By Heidi Stevens
WWR Article Summary (tl;dr) Columnist Heidi Stevens takes a look at a popular media trope which many of us take for granted where a male’s “invasive stalker-like behavior is presented as an endearing or harmless part of romantic courtship.”
If you, like me, read the story about the 14-year-old Oklahoma boy who recently stabbed a girl repeatedly at a school assembly for rejecting him and thought, “What is happening…?”
And if you, like me, fully understand that there’s not one thing happening, not one thing that leads to a boy turning violent when he hears no from the girl he desires …
But if you, like me, think it’s high time we examine some of the cultural messages we’ve simply taken for granted, to see if they could be contributing to this mess of factors that lead to such violence …
Then you should watch “Stalking for Love.”
It’s a video essay by Jonathan McIntosh, who runs the Pop Culture Detective Agency blog.
“Stalking for love is a popular media trope where invasive stalker-like behavior is presented as an endearing or harmless part of romantic courtship,” McIntosh writes, by way of introducing his video. “The hero will often go to extraordinary lengths to coerce, trick or otherwise manipulate his way into a woman’s life.”
McIntosh is not the first person to pick up on this trope. (Nor does he pretend to be; he lists links and resources below his video.)
In 2016, Julia Lippman, a postdoctoral fellow at the University of Michigan released a study called “I Did It Because I Never Stopped Loving You: The Effects of Media Portrayals of Persistent Pursuit on Beliefs About Stalking.”
The Atlantic published a fascinating essay the same year titled “How Rom-Coms Undermine Women: American culture has long been confused about the location of the line between love and violence.”
The Onion, in all its sharp-eyed brilliance, ran a story in 1999 headlined “Romantic-Comedy Behavior Gets Real-Life Man Arrested.”
All worth your time.
“Stalking for Love,” though, summarizes the prevalence and problematic nature of the setup in 24 minutes of movie examples, ranging from “The Notebook” to “There’s Something About Mary” to “Say Anything” to “Love, Actually” to “Wedding Crashers” to “Twilight.”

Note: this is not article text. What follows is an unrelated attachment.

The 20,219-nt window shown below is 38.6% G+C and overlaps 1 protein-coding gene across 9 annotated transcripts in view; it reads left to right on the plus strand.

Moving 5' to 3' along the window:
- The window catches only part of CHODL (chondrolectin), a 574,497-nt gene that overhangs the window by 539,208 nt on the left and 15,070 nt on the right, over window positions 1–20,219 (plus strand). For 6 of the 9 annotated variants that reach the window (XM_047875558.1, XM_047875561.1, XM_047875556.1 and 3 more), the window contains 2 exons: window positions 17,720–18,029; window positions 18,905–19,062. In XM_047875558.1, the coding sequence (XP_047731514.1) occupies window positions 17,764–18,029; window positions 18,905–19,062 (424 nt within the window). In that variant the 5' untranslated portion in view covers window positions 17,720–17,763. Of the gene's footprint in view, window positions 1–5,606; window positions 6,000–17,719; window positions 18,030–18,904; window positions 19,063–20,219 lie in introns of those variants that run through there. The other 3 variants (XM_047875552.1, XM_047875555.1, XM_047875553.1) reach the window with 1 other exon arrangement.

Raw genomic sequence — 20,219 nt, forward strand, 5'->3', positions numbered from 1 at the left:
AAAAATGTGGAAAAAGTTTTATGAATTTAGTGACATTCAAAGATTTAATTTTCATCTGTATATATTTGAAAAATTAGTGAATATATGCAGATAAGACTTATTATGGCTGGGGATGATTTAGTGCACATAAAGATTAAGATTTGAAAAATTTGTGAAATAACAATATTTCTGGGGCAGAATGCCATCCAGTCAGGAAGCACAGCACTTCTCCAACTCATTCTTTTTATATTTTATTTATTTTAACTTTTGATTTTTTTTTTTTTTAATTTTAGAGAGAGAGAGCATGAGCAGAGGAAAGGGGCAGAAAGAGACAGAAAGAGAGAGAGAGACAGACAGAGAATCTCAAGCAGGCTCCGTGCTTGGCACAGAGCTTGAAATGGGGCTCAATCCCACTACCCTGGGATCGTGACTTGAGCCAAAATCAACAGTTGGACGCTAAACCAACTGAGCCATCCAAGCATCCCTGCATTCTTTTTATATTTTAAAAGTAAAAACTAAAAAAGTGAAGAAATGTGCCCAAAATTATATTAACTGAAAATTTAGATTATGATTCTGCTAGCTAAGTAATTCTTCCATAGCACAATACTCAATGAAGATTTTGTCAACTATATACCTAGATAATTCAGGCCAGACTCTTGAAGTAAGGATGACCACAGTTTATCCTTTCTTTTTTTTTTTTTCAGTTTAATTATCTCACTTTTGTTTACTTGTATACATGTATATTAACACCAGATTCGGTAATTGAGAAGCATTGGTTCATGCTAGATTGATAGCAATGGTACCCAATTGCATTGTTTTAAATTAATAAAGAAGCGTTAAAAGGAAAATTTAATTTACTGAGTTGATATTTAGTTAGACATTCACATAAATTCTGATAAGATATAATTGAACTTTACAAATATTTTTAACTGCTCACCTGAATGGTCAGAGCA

“Our hero is typically a nice guy who doesn’t quite fit the Hollywood ideal of manhood,” McIntosh narrates. “And who, for a variety of reasons, hasn’t found love. One day, he sees a very special woman and instantly becomes infatuated with her. Time slows down. The music swells. And the camera zooms in. These audiovisual cues are designed to communicate to us, the audience, that this is true love. But wait, there’s just one small problem. She doesn’t return his feelings. Maybe she’s dating someone else. Maybe she’s already rejected him. Maybe she doesn’t even know he exists. Or maybe she’s just not interested.
“What’s a nice guy to do when faced with such a dilemma? Well, he’s certainly not going to give up. No, he’ll do whatever it takes. This is true love after all, or it will be once he convinces this woman to love him back. And so, to that end, our hero proceeds to spy on her, pester her and otherwise manipulate her until he finally manages to wear down her defenses and she agrees to go out with him.”
The obsessive, coercive behavior is framed as an expression of the male character’s love and devotion, McIntosh explains. And even if the female character is upset or annoyed by his attention, his actions are framed as a compliment.
“The specific circumstances and severity of the stalking behavior will vary from story to story,” McIntosh says in the video. “But the bottom line here is that these male characters all refuse to respect women’s boundaries, women’s personal space or women’s privacy. They don’t listen to women’s words and they ignore all signals of disinterest or rejection. In short, they refuse to take ‘no’ for an answer.”
That’s worth examining.
To be clear: A careful look at Hollywood cliches isn’t policy change. It’s not even close to the whole conversation we need to have about violence against girls and women in this culture. It’s barely a drop in the bucket.
But it’s a conversation worth having, especially when we’re digesting entertainment with the children in our lives.
It’s worth pausing, I think, when we see stalking for love in a movie or TV show, and turning to our kids and saying, “That’s not love. That’s not flattering. That’s not the start of something beautiful.”
“There’s no reason why Hollywood can’t tell love stories where all parties involved treat each other with respect,” McIntosh says in his video. “Even within the realm of mutual respect, there are countless possibilities for quirky or humorous scenarios. The obstacles to romance can come in any number of forms: things like family disapproval, or illness or geographic location. Just to name a few. There’s no reason why the central conflict in romance media needs to involve stalking behavior. And, honestly, making people feel unsafe is a terrible, terrible way to show you care about them.”
That’s a pretty great conversation starter right there.
“If you ask someone out and they’re interested, great,” he continues. “But if they say they’re not interested, it’s not your job to test them on it or to try to figure out if maybe they’re just playing hard to get. And rejection is not an invitation to try to coerce them into changing their minds. Sure, rejection doesn’t feel good, but the respectful thing to do is to gracefully accept ‘no’ for an answer.”
Despite what happens in the movies.